Heart disease is often thought of as a problem for men, more women than men die of heart disease every year .Symptoms in women can be different from symptoms in men. Fortunately, women can take steps to understand their unique symptoms of heart disease and to begin to reduce their risk of heart disease.
The most common symptom of heart attack in women is some type of pain, pressure or discomfort in the chest. Women are more likely than men to have atypical heart attack symptoms which are unrelated to chest pain, such as:
These symptoms are more subtle than the obvious crushing chest pain often associated with heart attacks especially in men. This may be because women tend to have blockages not only in their main arteries, but also in the smaller arteries that supply blood to the heart — a condition called small vessel heart disease or microvascular disease.
Many women tend to show up in emergency rooms after much heart damage has already occurred because their symptoms are not those typically associated with a heart attack. If you experience these symptoms or think you're having a heart attack, call for emergency medical help immediately. Don't drive yourself to the emergency room unless you have no other options.
It is important to remember in Indian context that women often take the back seat when it comes to getting themselves treated. This is also another reason of late presentation in Indian women.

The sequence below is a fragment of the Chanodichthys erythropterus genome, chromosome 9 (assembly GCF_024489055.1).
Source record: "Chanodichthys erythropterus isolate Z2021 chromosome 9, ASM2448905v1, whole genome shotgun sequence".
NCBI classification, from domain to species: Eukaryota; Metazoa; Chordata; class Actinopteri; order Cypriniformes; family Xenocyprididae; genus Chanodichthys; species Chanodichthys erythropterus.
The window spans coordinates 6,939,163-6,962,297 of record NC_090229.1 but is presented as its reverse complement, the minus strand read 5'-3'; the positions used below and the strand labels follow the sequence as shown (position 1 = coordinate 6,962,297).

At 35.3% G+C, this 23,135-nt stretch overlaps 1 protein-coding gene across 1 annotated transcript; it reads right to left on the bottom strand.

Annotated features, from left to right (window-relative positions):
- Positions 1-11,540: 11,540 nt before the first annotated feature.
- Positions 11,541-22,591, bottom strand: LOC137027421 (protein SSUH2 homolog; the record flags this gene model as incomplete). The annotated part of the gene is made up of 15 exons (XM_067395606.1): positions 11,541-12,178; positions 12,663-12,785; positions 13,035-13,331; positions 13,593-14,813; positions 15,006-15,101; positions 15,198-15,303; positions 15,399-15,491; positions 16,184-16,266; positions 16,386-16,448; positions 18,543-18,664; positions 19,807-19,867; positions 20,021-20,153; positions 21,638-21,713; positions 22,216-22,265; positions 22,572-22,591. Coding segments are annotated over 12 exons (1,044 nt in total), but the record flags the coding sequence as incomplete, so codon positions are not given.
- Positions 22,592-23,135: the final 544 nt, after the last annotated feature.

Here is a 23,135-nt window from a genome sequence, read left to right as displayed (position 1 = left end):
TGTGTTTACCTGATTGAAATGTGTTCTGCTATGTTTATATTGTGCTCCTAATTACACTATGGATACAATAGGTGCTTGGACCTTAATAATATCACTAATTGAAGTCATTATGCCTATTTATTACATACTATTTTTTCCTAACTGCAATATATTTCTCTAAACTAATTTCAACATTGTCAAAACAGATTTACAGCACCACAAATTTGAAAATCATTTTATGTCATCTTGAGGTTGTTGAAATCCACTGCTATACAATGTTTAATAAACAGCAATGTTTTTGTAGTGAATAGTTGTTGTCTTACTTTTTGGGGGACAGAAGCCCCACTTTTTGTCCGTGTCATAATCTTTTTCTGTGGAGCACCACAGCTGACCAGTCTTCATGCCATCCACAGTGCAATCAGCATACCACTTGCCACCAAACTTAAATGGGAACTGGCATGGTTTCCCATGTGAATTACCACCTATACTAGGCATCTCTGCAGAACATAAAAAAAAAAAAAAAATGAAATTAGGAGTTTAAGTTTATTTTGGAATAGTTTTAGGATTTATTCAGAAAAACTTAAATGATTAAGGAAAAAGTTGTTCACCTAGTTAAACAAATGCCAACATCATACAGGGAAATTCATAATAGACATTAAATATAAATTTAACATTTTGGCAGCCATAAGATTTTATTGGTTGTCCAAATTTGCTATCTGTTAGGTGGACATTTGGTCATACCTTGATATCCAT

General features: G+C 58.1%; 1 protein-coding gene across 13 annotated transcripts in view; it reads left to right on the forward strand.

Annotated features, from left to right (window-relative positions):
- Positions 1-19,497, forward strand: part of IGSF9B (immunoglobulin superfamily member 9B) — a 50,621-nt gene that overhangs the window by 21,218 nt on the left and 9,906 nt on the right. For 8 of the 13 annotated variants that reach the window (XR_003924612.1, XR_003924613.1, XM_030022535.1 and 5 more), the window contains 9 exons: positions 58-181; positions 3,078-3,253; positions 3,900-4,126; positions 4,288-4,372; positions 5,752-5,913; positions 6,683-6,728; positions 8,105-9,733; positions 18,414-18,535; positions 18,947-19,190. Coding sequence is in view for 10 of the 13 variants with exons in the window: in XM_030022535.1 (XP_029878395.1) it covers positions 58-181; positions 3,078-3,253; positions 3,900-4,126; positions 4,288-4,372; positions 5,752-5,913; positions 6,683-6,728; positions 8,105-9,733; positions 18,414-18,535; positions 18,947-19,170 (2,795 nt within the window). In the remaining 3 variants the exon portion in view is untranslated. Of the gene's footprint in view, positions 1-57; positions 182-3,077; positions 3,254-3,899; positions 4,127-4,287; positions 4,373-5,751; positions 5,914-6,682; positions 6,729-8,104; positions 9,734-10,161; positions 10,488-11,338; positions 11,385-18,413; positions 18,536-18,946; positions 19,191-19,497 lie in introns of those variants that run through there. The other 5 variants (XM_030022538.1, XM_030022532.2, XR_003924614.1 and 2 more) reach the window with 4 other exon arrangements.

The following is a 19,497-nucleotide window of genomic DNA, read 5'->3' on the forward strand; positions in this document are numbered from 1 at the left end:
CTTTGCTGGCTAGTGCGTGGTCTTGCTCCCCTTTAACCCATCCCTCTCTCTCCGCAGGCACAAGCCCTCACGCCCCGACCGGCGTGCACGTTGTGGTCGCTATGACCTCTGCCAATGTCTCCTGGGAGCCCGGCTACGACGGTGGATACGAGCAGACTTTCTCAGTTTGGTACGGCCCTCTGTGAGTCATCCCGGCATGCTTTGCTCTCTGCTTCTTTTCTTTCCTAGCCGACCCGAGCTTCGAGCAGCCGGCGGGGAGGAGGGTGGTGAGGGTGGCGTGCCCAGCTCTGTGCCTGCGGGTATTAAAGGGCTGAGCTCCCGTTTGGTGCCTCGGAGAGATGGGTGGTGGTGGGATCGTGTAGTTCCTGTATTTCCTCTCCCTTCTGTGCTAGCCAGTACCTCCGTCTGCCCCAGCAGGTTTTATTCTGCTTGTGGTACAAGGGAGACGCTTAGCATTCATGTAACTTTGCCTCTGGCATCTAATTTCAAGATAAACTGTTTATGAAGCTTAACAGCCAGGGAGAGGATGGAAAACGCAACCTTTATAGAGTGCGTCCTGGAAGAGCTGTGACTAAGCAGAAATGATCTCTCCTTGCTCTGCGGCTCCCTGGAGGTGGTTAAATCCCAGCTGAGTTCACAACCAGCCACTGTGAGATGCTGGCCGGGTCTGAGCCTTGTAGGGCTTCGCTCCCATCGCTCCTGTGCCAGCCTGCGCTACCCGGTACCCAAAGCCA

Heart Disease Risk Factors for Women
Although the traditional risk factors for coronary artery disease — such as high cholesterol, high blood pressure and obesity — affect women and men, other factors may play a bigger role in the development of heart disease in women. For example:
Is heart disease something only older women should worry about?
No. Women under the age of 65 who have a family history of heart disease should pay particularly close attention to the heart disease risk factors. Women of all ages should take heart disease seriously.
What can women do to reduce their risk of heart disease?
There are several lifestyle changes you can make to reduce your risk of heart disease:
[Read: How Exercise benefits your Heart]
[Read: Oils for Healthy Heart]
You'll also need to take prescribed medications appropriately, such as blood pressure medications, blood thinners and aspirin. And you'll need to better manage other conditions that are risk factors for heart disease, such as high blood pressure, high cholesterol and diabetes. Some women at high risk of heart disease may also benefit from the use of supplements, such as omega-3 fatty acids.
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